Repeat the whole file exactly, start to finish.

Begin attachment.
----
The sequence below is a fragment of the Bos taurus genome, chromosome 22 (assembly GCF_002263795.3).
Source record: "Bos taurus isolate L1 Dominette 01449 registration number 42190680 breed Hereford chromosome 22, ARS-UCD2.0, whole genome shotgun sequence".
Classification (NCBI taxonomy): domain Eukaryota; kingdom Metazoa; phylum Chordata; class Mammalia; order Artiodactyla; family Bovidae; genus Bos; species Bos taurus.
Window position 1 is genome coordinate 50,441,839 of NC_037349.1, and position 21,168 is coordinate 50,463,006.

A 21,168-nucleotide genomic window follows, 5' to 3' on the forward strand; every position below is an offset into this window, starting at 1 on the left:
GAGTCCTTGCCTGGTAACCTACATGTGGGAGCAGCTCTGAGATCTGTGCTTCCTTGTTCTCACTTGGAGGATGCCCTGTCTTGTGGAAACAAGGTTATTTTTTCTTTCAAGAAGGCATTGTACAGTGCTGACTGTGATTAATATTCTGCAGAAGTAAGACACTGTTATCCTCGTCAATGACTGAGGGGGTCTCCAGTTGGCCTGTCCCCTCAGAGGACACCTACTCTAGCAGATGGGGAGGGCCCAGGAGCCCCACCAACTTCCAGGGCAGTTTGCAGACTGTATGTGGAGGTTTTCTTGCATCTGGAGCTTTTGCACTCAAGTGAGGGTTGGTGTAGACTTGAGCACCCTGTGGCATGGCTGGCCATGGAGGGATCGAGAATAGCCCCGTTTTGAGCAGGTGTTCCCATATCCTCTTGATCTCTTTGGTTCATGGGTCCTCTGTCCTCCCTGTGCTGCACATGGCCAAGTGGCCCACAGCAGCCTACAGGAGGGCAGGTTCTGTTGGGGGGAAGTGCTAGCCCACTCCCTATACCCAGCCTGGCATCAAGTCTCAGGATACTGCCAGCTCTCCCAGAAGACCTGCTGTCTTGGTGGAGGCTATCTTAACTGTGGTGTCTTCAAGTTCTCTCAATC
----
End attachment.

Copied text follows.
The sequence below is a fragment of the Bos taurus genome, chromosome 22 (assembly GCF_002263795.3).
Source record: "Bos taurus isolate L1 Dominette 01449 registration number 42190680 breed Hereford chromosome 22, ARS-UCD2.0, whole genome shotgun sequence".
Classification (NCBI taxonomy): domain Eukaryota; kingdom Metazoa; phylum Chordata; class Mammalia; order Artiodactyla; family Bovidae; genus Bos; species Bos taurus.
Window position 1 is genome coordinate 50,441,839 of NC_037349.1, and position 21,168 is coordinate 50,463,006.

A 21,168-nucleotide genomic window follows, 5' to 3' on the forward strand; every position below is an offset into this window, starting at 1 on the left:
GAGTCCTTGCCTGGTAACCTACATGTGGGAGCAGCTCTGAGATCTGTGCTTCCTTGTTCTCACTTGGAGGATGCCCTGTCTTGTGGAAACAAGGTTATTTTTTCTTTCAAGAAGGCATTGTACAGTGCTGACTGTGATTAATATTCTGCAGAAGTAAGACACTGTTATCCTCGTCAATGACTGAGGGGGTCTCCAGTTGGCCTGTCCCCTCAGAGGACACCTACTCTAGCAGATGGGGAGGGCCCAGGAGCCCCACCAACTTCCAGGGCAGTTTGCAGACTGTATGTGGAGGTTTTCTTGCATCTGGAGCTTTTGCACTCAAGTGAGGGTTGGTGTAGACTTGAGCACCCTGTGGCATGGCTGGCCATGGAGGGATCGAGAATAGCCCCGTTTTGAGCAGGTGTTCCCATATCCTCTTGATCTCTTTGGTTCATGGGTCCTCTGTCCTCCCTGTGCTGCACATGGCCAAGTGGCCCACAGCAGCCTACAGGAGGGCAGGTTCTGTTGGGGGGAAGTGCTAGCCCACTCCCTATACCCAGCCTGGCATCAAGTCTCAGGATACTGCCAGCTCTCCCAGAAGACCTGCTGTCTTGGTGGAGGCTATCTTAACTGTGGTGTCTTCAAGTTCTCTCAATC